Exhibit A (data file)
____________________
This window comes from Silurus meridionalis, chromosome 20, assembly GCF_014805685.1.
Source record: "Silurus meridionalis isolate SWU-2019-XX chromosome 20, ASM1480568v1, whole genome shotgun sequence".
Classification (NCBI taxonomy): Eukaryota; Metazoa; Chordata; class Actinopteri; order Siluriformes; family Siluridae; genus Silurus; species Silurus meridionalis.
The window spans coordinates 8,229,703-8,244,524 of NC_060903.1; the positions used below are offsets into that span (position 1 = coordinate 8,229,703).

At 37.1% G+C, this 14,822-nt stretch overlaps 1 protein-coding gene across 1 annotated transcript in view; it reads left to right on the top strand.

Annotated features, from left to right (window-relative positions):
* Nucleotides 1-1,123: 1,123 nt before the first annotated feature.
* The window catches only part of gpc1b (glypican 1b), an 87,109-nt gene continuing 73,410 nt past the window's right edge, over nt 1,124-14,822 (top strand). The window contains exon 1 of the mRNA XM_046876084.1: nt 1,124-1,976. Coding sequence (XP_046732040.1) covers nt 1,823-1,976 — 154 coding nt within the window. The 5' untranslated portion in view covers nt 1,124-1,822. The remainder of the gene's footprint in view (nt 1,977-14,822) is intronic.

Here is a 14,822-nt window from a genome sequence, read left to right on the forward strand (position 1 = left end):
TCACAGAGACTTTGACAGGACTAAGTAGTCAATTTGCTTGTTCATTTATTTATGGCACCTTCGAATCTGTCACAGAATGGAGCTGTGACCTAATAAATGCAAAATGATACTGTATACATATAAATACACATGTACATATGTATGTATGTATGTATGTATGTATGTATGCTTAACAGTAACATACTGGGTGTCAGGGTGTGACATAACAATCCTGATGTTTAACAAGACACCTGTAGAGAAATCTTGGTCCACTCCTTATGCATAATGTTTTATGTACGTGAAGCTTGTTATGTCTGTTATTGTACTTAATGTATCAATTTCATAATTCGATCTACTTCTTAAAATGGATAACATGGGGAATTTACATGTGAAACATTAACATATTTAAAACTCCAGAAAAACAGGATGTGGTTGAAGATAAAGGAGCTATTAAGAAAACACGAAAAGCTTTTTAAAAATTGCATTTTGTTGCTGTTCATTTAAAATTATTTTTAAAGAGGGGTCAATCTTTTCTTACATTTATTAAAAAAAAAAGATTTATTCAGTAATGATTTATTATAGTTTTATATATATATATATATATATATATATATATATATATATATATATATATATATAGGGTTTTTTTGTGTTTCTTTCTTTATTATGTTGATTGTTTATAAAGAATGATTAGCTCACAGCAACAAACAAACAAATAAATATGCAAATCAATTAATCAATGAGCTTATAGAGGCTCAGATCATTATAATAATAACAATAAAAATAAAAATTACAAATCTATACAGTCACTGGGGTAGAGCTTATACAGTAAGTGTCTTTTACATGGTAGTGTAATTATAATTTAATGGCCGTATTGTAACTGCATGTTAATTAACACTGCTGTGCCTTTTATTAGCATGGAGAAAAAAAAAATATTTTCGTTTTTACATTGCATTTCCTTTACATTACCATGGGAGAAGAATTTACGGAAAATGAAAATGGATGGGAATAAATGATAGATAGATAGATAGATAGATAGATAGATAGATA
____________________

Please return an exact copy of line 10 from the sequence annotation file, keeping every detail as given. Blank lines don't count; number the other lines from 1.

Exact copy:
TCACAGAGACTTTGACAGGACTAAGTAGTCAATTTGCTTGTTCATTTATTTATGGCACCTTCGAATCTGTCACAGAATGGAGCTGTGACCTAATAAATGCAAAATGATACTGTATACATATAAATACACATGTACATATGTATGTATGTATGTATGTATGTATGTATGCTTAACAGTAACATACTGGGTGTCAGGGTGTGACATAACAATCCTGATGTTTAACAAGACACCTGTAGAGAAATCTTGGTCCACTCCTTATGCATAATGTTTTATGTACGTGAAGCTTGTTATGTCTGTTATTGTACTTAATGTATCAATTTCATAATTCGATCTACTTCTTAAAATGGATAACATGGGGAATTTACATGTGAAACATTAACATATTTAAAACTCCAGAAAAACAGGATGTGGTTGAAGATAAAGGAGCTATTAAGAAAACACGAAAAGCTTTTTAAAAATTGCATTTTGTTGCTGTTCATTTAAAATTATTTTTAAAGAGGGGTCAATCTTTTCTTACATTTATTAAAAAAAAAAGATTTATTCAGTAATGATTTATTATAGTTTTATATATATATATATATATATATATATATATATATATATATATATATATATATAGGGTTTTTTTGTGTTTCTTTCTTTATTATGTTGATTGTTTATAAAGAATGATTAGCTCACAGCAACAAACAAACAAATAAATATGCAAATCAATTAATCAATGAGCTTATAGAGGCTCAGATCATTATAATAATAACAATAAAAATAAAAATTACAAATCTATACAGTCACTGGGGTAGAGCTTATACAGTAAGTGTCTTTTACATGGTAGTGTAATTATAATTTAATGGCCGTATTGTAACTGCATGTTAATTAACACTGCTGTGCCTTTTATTAGCATGGAGAAAAAAAAAATATTTTCGTTTTTACATTGCATTTCCTTTACATTACCATGGGAGAAGAATTTACGGAAAATGAAAATGGATGGGAATAAATGATAGATAGATAGATAGATAGATAGATAGATAGATA